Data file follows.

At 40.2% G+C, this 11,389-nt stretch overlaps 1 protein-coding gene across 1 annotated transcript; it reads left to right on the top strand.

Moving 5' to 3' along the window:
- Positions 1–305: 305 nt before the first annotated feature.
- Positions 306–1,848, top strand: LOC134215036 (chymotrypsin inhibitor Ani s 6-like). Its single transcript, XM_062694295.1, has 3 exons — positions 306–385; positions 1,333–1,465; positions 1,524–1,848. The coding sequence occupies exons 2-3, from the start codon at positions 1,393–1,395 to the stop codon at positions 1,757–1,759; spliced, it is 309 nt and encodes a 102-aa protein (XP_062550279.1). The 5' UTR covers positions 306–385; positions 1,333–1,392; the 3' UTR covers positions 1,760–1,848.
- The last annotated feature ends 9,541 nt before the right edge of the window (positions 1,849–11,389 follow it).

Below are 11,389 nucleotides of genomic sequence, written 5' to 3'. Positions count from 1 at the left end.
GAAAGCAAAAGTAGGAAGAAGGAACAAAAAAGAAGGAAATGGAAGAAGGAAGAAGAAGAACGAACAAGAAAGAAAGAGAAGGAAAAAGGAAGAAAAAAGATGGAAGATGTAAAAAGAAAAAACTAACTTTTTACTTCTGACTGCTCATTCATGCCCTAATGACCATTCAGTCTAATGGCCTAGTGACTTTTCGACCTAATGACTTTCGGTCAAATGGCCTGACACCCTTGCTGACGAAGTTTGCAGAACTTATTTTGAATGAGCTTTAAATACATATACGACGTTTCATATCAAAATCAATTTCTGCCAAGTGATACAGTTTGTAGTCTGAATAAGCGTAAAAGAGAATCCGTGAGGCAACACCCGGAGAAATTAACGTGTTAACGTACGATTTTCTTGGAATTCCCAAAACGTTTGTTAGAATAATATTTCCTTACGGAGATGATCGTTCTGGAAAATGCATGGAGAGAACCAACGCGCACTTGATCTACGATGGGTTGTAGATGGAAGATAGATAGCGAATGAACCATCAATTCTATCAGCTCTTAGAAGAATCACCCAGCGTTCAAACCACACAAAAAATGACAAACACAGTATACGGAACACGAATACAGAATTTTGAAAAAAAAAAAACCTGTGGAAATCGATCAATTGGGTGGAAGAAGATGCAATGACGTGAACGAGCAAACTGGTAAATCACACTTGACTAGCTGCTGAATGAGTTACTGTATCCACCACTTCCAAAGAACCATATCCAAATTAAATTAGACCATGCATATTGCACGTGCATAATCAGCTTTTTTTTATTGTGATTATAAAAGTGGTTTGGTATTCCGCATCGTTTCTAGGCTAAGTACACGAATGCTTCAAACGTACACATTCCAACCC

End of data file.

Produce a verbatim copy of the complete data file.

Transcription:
At 40.2% G+C, this 11,389-nt stretch overlaps 1 protein-coding gene across 1 annotated transcript; it reads left to right on the top strand.

Moving 5' to 3' along the window:
- Positions 1–305: 305 nt before the first annotated feature.
- Positions 306–1,848, top strand: LOC134215036 (chymotrypsin inhibitor Ani s 6-like). Its single transcript, XM_062694295.1, has 3 exons — positions 306–385; positions 1,333–1,465; positions 1,524–1,848. The coding sequence occupies exons 2-3, from the start codon at positions 1,393–1,395 to the stop codon at positions 1,757–1,759; spliced, it is 309 nt and encodes a 102-aa protein (XP_062550279.1). The 5' UTR covers positions 306–385; positions 1,333–1,392; the 3' UTR covers positions 1,760–1,848.
- The last annotated feature ends 9,541 nt before the right edge of the window (positions 1,849–11,389 follow it).

Below are 11,389 nucleotides of genomic sequence, written 5' to 3'. Positions count from 1 at the left end.
GAAAGCAAAAGTAGGAAGAAGGAACAAAAAAGAAGGAAATGGAAGAAGGAAGAAGAAGAACGAACAAGAAAGAAAGAGAAGGAAAAAGGAAGAAAAAAGATGGAAGATGTAAAAAGAAAAAACTAACTTTTTACTTCTGACTGCTCATTCATGCCCTAATGACCATTCAGTCTAATGGCCTAGTGACTTTTCGACCTAATGACTTTCGGTCAAATGGCCTGACACCCTTGCTGACGAAGTTTGCAGAACTTATTTTGAATGAGCTTTAAATACATATACGACGTTTCATATCAAAATCAATTTCTGCCAAGTGATACAGTTTGTAGTCTGAATAAGCGTAAAAGAGAATCCGTGAGGCAACACCCGGAGAAATTAACGTGTTAACGTACGATTTTCTTGGAATTCCCAAAACGTTTGTTAGAATAATATTTCCTTACGGAGATGATCGTTCTGGAAAATGCATGGAGAGAACCAACGCGCACTTGATCTACGATGGGTTGTAGATGGAAGATAGATAGCGAATGAACCATCAATTCTATCAGCTCTTAGAAGAATCACCCAGCGTTCAAACCACACAAAAAATGACAAACACAGTATACGGAACACGAATACAGAATTTTGAAAAAAAAAAAACCTGTGGAAATCGATCAATTGGGTGGAAGAAGATGCAATGACGTGAACGAGCAAACTGGTAAATCACACTTGACTAGCTGCTGAATGAGTTACTGTATCCACCACTTCCAAAGAACCATATCCAAATTAAATTAGACCATGCATATTGCACGTGCATAATCAGCTTTTTTTTATTGTGATTATAAAAGTGGTTTGGTATTCCGCATCGTTTCTAGGCTAAGTACACGAATGCTTCAAACGTACACATTCCAACCC